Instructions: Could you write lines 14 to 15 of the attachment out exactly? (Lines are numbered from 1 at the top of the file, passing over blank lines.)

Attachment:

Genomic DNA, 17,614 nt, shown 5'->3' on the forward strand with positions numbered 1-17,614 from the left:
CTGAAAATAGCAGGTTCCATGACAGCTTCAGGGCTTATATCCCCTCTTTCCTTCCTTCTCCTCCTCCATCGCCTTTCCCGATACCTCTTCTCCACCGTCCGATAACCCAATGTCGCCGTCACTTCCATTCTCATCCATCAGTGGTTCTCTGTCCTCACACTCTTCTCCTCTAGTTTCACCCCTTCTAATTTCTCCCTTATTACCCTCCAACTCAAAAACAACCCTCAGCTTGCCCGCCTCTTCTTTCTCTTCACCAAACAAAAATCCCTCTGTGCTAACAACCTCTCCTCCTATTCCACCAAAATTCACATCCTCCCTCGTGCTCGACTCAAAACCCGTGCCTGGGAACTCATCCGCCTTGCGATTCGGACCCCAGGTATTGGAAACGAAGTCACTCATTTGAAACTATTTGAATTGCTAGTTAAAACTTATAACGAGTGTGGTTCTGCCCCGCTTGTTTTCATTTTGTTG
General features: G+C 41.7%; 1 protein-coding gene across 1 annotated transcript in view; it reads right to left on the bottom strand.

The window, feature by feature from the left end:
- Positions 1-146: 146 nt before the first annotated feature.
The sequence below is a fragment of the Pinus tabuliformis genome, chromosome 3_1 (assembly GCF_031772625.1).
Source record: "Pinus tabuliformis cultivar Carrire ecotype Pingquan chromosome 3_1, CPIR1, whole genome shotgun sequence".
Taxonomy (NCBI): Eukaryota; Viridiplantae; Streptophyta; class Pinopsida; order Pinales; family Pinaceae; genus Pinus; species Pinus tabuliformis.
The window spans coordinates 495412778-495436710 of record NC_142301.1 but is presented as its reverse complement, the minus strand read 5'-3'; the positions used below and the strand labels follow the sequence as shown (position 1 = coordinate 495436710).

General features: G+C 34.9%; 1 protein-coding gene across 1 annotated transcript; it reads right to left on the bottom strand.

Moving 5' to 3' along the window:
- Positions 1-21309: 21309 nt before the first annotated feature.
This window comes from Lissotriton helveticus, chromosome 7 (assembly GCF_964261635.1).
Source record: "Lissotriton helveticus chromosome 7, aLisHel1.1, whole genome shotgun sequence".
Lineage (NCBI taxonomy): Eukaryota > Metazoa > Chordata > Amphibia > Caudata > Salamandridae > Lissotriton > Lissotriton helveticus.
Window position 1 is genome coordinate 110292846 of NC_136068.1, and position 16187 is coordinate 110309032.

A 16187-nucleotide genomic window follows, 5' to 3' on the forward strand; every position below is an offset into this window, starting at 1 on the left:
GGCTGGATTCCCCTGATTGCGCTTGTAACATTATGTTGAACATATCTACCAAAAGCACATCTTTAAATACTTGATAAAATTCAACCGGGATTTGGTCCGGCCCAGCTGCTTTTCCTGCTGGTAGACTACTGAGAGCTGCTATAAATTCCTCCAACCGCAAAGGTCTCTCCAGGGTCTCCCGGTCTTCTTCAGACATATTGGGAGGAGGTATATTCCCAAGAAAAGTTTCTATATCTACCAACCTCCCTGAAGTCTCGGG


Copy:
Source record: "Lissotriton helveticus chromosome 7, aLisHel1.1, whole genome shotgun sequence".
Lineage (NCBI taxonomy): Eukaryota > Metazoa > Chordata > Amphibia > Caudata > Salamandridae > Lissotriton > Lissotriton helveticus.